Ireland’s rising energy demand linked with economic growth

Energy-related CO2 emissions fell slightly, but not fast enough to achieve target
Image: Stockfresh

13 December 2019

Ireland’s rising energy demand aligns with its economic growth, according to new figures from the Sustainable Energy Authority of Ireland’s (SEAI). According to the SEAI’s Energy in Ireland report, in 2018, Ireland’s final energy demand grew by 4.5% with increases in all sectors, while the economy grew by 1.7%.

The SEAI found that energy use for transport and heat both increased, which led to greater emissions in those sectors. With a 2.6% increase, transport continued to dominate as the largest energy-consuming sector making up 42% of final consumption. Both industry (4.4%) and households (8.3%) increased their energy use for heat in 2018.

However, total energy-related CO2 emissions fell by 1.2% and are now 19% below 2005 levels. This is mainly due to greater use of wind energy combined with a 44% reduction in coal use due to a technical fault at Ireland’s only coal fired electricity generation plant, Moneypoint.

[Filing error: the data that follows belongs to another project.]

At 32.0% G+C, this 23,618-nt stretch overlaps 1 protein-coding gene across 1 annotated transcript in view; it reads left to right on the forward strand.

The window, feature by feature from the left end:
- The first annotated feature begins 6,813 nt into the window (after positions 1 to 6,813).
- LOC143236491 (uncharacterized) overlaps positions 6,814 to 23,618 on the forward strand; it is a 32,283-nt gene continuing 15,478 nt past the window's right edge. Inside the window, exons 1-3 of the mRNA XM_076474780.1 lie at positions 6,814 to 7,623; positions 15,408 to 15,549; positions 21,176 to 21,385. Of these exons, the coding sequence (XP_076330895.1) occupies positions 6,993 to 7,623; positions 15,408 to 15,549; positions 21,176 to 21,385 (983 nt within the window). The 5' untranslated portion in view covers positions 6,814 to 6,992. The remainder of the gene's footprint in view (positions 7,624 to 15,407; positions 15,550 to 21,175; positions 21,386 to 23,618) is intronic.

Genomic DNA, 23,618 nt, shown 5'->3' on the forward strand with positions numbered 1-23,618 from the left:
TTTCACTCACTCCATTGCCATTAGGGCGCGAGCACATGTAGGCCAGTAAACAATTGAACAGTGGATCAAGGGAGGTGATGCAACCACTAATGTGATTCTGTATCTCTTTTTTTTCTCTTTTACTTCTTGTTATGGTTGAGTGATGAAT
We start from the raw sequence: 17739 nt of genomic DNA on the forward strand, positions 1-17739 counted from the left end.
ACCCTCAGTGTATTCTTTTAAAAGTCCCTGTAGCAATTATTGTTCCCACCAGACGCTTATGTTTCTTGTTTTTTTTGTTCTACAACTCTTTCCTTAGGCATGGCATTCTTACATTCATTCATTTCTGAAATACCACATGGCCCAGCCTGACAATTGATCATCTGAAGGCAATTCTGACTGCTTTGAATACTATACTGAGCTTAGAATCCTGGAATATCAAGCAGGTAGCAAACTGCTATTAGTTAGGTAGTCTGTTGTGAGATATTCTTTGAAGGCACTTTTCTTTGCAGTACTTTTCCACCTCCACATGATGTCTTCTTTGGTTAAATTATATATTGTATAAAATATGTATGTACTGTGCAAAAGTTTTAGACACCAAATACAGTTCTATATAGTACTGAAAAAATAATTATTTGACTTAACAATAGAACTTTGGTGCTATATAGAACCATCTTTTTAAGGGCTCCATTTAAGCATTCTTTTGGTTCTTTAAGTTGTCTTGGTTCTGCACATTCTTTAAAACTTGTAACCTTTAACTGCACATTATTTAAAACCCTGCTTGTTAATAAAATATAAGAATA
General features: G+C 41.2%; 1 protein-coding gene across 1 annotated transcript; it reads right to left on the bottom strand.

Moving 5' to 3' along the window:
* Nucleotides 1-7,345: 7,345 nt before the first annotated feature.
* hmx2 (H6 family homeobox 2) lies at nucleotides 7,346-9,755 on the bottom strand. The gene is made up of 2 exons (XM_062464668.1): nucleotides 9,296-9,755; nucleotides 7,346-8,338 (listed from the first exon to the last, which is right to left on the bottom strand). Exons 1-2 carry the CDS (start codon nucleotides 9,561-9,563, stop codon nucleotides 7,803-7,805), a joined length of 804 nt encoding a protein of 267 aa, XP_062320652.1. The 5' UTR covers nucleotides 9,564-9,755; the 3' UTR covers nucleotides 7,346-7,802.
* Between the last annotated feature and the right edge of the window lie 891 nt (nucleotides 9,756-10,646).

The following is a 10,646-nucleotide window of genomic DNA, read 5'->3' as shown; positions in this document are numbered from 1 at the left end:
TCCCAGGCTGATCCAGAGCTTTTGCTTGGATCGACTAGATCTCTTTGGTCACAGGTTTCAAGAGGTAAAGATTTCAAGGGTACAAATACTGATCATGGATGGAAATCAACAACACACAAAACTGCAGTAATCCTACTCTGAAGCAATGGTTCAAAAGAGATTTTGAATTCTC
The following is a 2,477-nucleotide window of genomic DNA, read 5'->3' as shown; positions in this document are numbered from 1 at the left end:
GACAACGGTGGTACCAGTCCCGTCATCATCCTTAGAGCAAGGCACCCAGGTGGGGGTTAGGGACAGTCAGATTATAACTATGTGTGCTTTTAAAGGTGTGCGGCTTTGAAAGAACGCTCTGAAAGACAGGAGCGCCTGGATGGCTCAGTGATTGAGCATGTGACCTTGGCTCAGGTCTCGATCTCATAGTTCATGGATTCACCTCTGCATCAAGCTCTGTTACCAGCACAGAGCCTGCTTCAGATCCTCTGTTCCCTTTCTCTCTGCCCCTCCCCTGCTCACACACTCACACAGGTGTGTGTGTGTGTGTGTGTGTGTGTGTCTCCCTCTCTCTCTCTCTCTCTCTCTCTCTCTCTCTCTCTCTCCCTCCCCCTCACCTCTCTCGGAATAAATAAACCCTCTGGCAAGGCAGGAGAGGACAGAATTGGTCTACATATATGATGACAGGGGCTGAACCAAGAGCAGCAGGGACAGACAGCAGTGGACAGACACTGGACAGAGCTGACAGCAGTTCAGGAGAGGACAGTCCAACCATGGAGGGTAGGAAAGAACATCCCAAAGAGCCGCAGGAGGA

The carbon intensity of every unit of electricity fell to a new low (375 gCO2/kWh) in 2018, thanks to a greater transition to renewable energy sources. Since 2000, carbon intensity has dropped by more than half.

William Walsh, CEO, SEAI, said Ireland is making progress in its sustainable energy transition, particularly in relation to electricity. However, he said: “While emissions from electricity decreased, emissions from how we travel and heat our homes and businesses increased. And overall, the rate of emission reductions will not keep us on track to meet our long-term decarbonisation goals.”

By 2020, 16% of Ireland’s gross final energy consumption should be from renewable sources. In 2018, that figure stood at 11%.

Walsh said every part of society must make an effort for use to reach our targets. “We as citizens can play our part by reducing energy use and emissions from our homes and transport. There are a wide range of government supports available from SEAI, which have already supported 420,000 home energy upgrades and the purchase of 8,900 electric vehicles. However, we need to continue to work together to encourage more uptake.”            

The transport sector is a significant challenge, he said: “Energy use for air travel has reached an all-time high and is now second only to private cars as a share of transport energy. This is a perfect example of the tug of war between a desire to reduce greenhouse gas emissions on the one hand and the increased energy demands of an improving economy on the other.”

For the full SEAI Energy in Ireland 2018 report visit, www.seai.ie.

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